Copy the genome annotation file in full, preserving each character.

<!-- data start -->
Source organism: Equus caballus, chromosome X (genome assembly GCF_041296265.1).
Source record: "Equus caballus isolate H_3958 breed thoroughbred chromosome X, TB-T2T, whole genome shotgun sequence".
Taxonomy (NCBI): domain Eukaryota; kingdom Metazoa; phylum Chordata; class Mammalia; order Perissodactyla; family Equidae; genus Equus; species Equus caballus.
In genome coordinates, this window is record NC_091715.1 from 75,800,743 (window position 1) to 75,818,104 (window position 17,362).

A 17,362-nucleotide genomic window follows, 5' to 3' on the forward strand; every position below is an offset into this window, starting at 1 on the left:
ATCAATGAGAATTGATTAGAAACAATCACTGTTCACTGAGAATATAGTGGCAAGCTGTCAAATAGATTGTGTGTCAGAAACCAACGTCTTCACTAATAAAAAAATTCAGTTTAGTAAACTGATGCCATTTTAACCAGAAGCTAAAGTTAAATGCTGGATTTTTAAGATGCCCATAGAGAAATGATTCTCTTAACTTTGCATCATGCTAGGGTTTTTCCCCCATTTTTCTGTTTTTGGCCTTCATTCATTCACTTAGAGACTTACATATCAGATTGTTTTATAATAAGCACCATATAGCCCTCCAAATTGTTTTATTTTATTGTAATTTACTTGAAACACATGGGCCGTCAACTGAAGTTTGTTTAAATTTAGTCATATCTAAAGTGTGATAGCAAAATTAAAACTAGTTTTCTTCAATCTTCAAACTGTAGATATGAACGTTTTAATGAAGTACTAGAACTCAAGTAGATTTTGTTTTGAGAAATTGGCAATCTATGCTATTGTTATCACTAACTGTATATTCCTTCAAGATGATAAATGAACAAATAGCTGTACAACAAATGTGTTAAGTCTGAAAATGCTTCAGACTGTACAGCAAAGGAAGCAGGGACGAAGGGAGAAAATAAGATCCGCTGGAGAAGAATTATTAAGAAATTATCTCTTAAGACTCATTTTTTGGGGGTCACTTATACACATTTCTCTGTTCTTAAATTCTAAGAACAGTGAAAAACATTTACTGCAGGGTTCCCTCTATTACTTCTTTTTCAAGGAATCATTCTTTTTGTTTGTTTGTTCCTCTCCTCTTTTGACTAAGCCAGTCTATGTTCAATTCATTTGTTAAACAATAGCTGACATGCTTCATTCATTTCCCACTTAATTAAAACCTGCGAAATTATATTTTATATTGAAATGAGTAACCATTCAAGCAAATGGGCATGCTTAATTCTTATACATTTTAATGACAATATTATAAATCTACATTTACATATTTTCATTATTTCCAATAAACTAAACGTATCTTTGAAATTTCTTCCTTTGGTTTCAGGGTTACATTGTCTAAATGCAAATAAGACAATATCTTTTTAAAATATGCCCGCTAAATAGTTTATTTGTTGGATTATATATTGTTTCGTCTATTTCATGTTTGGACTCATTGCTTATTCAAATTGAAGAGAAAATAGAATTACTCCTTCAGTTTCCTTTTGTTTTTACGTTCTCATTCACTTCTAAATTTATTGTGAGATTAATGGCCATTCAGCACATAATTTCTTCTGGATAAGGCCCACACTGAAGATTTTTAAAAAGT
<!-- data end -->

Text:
Source organism: Equus caballus, chromosome X (genome assembly GCF_041296265.1).
Source record: "Equus caballus isolate H_3958 breed thoroughbred chromosome X, TB-T2T, whole genome shotgun sequence".
Taxonomy (NCBI): domain Eukaryota; kingdom Metazoa; phylum Chordata; class Mammalia; order Perissodactyla; family Equidae; genus Equus; species Equus caballus.
In genome coordinates, this window is record NC_091715.1 from 75,800,743 (window position 1) to 75,818,104 (window position 17,362).

A 17,362-nucleotide genomic window follows, 5' to 3' on the forward strand; every position below is an offset into this window, starting at 1 on the left:
ATCAATGAGAATTGATTAGAAACAATCACTGTTCACTGAGAATATAGTGGCAAGCTGTCAAATAGATTGTGTGTCAGAAACCAACGTCTTCACTAATAAAAAAATTCAGTTTAGTAAACTGATGCCATTTTAACCAGAAGCTAAAGTTAAATGCTGGATTTTTAAGATGCCCATAGAGAAATGATTCTCTTAACTTTGCATCATGCTAGGGTTTTTCCCCCATTTTTCTGTTTTTGGCCTTCATTCATTCACTTAGAGACTTACATATCAGATTGTTTTATAATAAGCACCATATAGCCCTCCAAATTGTTTTATTTTATTGTAATTTACTTGAAACACATGGGCCGTCAACTGAAGTTTGTTTAAATTTAGTCATATCTAAAGTGTGATAGCAAAATTAAAACTAGTTTTCTTCAATCTTCAAACTGTAGATATGAACGTTTTAATGAAGTACTAGAACTCAAGTAGATTTTGTTTTGAGAAATTGGCAATCTATGCTATTGTTATCACTAACTGTATATTCCTTCAAGATGATAAATGAACAAATAGCTGTACAACAAATGTGTTAAGTCTGAAAATGCTTCAGACTGTACAGCAAAGGAAGCAGGGACGAAGGGAGAAAATAAGATCCGCTGGAGAAGAATTATTAAGAAATTATCTCTTAAGACTCATTTTTTGGGGGTCACTTATACACATTTCTCTGTTCTTAAATTCTAAGAACAGTGAAAAACATTTACTGCAGGGTTCCCTCTATTACTTCTTTTTCAAGGAATCATTCTTTTTGTTTGTTTGTTCCTCTCCTCTTTTGACTAAGCCAGTCTATGTTCAATTCATTTGTTAAACAATAGCTGACATGCTTCATTCATTTCCCACTTAATTAAAACCTGCGAAATTATATTTTATATTGAAATGAGTAACCATTCAAGCAAATGGGCATGCTTAATTCTTATACATTTTAATGACAATATTATAAATCTACATTTACATATTTTCATTATTTCCAATAAACTAAACGTATCTTTGAAATTTCTTCCTTTGGTTTCAGGGTTACATTGTCTAAATGCAAATAAGACAATATCTTTTTAAAATATGCCCGCTAAATAGTTTATTTGTTGGATTATATATTGTTTCGTCTATTTCATGTTTGGACTCATTGCTTATTCAAATTGAAGAGAAAATAGAATTACTCCTTCAGTTTCCTTTTGTTTTTACGTTCTCATTCACTTCTAAATTTATTGTGAGATTAATGGCCATTCAGCACATAATTTCTTCTGGATAAGGCCCACACTGAAGATTTTTAAAAAGT